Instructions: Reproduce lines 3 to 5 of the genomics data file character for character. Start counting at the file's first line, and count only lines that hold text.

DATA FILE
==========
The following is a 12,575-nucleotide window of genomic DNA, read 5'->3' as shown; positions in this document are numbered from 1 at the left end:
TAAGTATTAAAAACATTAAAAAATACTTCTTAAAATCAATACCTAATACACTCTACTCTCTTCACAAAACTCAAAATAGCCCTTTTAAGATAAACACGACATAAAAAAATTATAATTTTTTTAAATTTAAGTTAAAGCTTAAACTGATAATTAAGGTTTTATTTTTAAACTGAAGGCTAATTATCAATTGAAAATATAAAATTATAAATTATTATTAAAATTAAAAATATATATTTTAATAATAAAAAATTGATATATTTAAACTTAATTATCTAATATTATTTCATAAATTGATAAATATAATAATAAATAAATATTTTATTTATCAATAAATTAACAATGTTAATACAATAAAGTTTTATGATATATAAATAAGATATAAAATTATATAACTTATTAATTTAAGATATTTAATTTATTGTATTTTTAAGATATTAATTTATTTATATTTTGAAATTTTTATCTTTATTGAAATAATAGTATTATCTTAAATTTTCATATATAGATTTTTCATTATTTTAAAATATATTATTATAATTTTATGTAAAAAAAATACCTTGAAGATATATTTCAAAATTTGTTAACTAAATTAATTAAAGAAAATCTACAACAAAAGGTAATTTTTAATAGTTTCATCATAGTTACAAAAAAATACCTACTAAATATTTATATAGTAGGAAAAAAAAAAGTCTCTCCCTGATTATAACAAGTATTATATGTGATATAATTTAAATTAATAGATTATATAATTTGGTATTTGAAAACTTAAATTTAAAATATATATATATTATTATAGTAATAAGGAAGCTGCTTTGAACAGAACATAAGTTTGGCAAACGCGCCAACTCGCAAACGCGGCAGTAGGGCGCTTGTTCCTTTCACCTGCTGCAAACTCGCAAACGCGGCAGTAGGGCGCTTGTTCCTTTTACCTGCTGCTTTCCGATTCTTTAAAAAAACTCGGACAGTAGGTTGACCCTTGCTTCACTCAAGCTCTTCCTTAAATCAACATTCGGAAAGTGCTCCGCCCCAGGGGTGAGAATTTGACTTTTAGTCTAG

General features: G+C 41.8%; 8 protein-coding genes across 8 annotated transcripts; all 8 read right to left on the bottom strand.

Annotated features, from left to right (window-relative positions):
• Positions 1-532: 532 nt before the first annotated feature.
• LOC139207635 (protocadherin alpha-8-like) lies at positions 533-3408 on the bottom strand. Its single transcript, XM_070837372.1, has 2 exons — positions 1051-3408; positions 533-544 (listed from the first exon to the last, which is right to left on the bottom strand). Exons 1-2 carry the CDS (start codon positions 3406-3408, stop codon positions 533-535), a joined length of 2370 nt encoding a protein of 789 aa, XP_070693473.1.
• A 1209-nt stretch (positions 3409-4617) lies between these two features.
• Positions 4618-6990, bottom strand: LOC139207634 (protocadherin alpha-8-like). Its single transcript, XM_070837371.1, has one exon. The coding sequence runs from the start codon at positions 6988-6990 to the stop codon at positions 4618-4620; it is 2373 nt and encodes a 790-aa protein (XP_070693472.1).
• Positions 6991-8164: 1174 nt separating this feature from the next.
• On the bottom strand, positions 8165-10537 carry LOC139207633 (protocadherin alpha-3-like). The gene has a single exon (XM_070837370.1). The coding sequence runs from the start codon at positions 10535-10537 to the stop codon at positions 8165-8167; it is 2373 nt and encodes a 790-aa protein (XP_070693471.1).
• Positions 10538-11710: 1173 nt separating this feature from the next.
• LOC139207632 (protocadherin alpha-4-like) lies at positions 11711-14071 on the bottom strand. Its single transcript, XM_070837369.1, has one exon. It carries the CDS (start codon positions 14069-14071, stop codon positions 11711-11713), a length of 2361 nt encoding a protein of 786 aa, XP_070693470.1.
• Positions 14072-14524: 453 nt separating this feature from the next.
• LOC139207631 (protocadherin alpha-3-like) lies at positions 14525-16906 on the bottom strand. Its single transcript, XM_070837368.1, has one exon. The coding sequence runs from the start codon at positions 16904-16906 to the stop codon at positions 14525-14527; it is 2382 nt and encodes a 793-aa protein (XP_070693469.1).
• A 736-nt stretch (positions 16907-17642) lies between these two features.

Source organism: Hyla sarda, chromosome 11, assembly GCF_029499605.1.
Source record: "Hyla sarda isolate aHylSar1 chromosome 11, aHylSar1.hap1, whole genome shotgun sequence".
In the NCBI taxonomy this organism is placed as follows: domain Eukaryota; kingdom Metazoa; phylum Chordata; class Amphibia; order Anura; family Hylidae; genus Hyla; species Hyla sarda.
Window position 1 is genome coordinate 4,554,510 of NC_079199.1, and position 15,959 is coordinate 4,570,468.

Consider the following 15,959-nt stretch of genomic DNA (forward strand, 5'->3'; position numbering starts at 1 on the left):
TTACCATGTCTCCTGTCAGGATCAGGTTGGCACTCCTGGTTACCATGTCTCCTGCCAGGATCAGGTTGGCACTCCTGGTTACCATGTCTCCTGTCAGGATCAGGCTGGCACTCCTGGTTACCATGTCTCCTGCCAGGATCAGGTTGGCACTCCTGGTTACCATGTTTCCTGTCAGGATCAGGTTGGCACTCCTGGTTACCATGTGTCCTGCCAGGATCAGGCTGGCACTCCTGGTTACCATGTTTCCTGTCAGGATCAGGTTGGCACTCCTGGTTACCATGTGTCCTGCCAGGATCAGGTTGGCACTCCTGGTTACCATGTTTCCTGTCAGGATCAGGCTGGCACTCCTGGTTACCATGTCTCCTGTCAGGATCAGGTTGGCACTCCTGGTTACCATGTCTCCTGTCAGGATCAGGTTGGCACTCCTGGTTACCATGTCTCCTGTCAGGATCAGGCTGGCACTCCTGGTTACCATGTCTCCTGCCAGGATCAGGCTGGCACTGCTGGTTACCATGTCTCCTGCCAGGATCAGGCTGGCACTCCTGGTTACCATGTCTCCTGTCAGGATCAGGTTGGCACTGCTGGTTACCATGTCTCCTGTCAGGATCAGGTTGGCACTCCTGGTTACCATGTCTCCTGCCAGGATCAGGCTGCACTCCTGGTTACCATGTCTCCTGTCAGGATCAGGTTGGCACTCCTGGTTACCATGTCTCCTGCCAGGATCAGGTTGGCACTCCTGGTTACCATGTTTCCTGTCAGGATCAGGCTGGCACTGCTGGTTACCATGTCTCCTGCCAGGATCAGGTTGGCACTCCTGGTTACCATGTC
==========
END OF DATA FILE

General features: G+C 41.8%; 8 protein-coding genes across 8 annotated transcripts; all 8 read right to left on the bottom strand.

Annotated features, from left to right (window-relative positions):
• Positions 1-532: 532 nt before the first annotated feature.